Bug 52878 - -Fvh does not discriminating between i386 and i686
-Fvh does not discriminating between i386 and i686
Status: CLOSED WONTFIX
Product: Red Hat Linux
Classification: Retired
Component: rpm (Show other bugs)
7.3
i386 Linux
medium Severity medium
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Assigned To: Jeff Johnson
David Lawrence
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Depends On:
Blocks:
  Show dependency treegraph
 
Reported: 2001-08-30 08:59 EDT by Gene Czarcinski
Modified: 2007-04-18 12:36 EDT (History)
0 users

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Fixed In Version:
Doc Type: Bug Fix
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Last Closed: 2001-08-30 09:00:01 EDT
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RHEL 7.3 requirements from Atomic Host:
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Description Gene Czarcinski 2001-08-30 08:59:57 EDT
Description of Problem:
Downloaded new glibc version and attempted to "freshing" with:

rpm -Fvh glibc-*

failed because of conflicts bettween glibc-...i386.rpm and glibc-...i686.rpm

Version-Release number of selected component (if applicable):


How Reproducible:
everytime

Steps to Reproduce:
1. see above
2. 
3. 

Actual Results:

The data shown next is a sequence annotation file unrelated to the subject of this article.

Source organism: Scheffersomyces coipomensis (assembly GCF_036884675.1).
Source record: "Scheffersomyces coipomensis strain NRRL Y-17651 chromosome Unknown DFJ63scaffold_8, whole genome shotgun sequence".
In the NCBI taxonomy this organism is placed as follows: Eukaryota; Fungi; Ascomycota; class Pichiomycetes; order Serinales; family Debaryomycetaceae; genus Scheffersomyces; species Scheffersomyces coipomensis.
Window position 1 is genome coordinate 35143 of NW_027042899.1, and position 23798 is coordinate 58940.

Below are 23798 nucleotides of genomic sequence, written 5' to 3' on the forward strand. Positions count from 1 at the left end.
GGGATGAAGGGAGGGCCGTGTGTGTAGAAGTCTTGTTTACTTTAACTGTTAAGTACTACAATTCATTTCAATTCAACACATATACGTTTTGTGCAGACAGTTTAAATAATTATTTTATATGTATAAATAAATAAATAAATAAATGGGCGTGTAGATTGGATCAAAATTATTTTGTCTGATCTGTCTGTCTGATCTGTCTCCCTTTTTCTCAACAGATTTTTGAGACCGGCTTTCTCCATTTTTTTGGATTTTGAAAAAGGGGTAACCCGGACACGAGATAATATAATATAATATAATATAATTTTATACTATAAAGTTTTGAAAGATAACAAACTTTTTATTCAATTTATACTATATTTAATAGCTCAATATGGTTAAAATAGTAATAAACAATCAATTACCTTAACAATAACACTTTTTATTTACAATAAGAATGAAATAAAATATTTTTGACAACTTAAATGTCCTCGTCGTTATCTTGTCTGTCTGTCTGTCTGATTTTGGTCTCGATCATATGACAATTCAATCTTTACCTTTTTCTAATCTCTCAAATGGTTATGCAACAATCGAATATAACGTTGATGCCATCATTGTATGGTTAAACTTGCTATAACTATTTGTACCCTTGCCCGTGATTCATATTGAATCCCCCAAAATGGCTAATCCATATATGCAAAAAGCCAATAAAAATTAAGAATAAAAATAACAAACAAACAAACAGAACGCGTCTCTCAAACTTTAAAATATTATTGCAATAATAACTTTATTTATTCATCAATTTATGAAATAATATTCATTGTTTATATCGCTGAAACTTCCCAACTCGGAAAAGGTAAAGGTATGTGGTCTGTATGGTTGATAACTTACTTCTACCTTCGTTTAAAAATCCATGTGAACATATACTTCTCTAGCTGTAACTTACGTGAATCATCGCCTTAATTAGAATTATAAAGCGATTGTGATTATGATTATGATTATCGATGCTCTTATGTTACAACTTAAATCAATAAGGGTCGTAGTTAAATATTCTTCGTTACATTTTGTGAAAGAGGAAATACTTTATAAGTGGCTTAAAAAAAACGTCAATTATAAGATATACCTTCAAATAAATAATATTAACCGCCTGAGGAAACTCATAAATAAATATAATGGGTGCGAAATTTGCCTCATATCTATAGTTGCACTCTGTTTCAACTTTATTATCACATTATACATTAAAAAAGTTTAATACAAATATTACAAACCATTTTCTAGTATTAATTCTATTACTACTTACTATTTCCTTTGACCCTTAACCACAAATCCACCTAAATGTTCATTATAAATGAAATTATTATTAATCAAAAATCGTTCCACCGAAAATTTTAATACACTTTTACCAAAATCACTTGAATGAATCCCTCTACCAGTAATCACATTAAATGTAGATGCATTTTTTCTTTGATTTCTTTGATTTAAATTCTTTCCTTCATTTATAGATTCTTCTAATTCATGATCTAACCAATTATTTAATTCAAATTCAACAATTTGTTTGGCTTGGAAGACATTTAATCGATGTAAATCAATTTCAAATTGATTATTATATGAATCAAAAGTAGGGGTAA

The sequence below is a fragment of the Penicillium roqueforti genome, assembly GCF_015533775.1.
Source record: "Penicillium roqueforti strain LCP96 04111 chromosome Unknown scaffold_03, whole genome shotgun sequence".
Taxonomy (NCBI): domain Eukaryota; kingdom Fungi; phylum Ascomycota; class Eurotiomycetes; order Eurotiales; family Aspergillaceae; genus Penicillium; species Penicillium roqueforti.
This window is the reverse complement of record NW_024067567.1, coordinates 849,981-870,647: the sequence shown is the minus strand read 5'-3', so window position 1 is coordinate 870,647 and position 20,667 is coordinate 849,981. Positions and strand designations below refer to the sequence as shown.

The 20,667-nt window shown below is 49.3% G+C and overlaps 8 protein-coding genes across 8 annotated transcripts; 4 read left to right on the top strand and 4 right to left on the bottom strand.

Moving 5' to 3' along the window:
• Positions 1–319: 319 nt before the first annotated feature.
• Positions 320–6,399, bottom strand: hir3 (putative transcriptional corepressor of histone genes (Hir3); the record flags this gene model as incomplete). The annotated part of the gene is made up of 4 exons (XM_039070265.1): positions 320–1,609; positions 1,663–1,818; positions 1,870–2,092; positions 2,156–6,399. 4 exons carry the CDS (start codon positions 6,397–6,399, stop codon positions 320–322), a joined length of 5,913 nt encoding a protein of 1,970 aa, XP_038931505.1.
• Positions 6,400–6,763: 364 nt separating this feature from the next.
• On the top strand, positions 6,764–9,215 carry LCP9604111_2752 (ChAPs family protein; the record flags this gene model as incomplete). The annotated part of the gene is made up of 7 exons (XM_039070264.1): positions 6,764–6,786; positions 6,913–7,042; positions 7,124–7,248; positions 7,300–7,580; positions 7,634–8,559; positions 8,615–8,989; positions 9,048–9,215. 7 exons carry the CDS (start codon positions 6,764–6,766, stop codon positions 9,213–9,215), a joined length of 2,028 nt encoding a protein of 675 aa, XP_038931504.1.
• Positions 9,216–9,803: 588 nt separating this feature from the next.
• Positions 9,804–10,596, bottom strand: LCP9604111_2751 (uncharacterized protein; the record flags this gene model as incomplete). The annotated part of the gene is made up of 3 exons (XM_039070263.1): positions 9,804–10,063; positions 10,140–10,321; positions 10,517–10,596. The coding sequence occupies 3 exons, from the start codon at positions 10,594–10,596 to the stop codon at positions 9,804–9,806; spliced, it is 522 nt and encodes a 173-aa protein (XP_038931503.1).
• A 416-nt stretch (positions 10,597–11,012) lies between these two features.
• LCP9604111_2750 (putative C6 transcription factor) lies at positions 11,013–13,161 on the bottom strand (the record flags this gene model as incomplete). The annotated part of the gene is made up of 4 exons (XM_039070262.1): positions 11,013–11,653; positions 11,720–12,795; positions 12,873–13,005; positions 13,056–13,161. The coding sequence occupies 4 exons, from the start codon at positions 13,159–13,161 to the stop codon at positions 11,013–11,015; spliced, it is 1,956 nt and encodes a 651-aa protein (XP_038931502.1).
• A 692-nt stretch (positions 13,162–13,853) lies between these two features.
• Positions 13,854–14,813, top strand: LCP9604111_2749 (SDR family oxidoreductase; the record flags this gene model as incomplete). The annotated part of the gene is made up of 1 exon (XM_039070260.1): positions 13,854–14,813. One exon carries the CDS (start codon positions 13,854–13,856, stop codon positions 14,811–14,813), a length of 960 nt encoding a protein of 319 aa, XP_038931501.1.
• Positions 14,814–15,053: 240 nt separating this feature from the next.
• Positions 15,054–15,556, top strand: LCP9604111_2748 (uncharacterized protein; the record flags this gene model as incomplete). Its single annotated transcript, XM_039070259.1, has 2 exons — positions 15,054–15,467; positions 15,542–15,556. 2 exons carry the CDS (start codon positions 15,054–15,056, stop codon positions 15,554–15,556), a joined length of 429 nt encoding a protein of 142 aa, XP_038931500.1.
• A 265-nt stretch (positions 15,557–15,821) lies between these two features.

freshen failed ... I had to select inividual files to freshen

Expected Results:

Since i686 was installed, that would have been selected and the i386
package ignored
Additional Information:

This may be one of those "working as designed" in which case I will
resubmit as an RFE.
Comment 1 Jeff Johnson 2001-08-30 09:27:22 EDT
rpm has no way to tell what the intent is when given multiple packages
that differ only in arch, either of which would "work", on the
command line. While an affinity scheme with the arch of the
old package could be worked out, that doesn't exactly handle the case of
	cpu		athlon
	installed		glibc-*.i586
	upgrade choices	glibc-*.i386 glibc-*.i686
even if the existing platform scoring mechanism within rpm, usually used
as an affinty metric between a new package and the cpu  were to be
generalized to check the old (but there can be several, for example, kernel,
packages installed, with different arch's!) package as well.

Any deterministic policy mechanism for choosing packages is bound to
miss the intent somehow/somewhen.

What needs doing IMHO is finer grained dependencies to track explicit
functionality, arch is far too slippery for a reliable choice. That will happen
eventually, but, for now, make your own choice clear on the rpm command
line.


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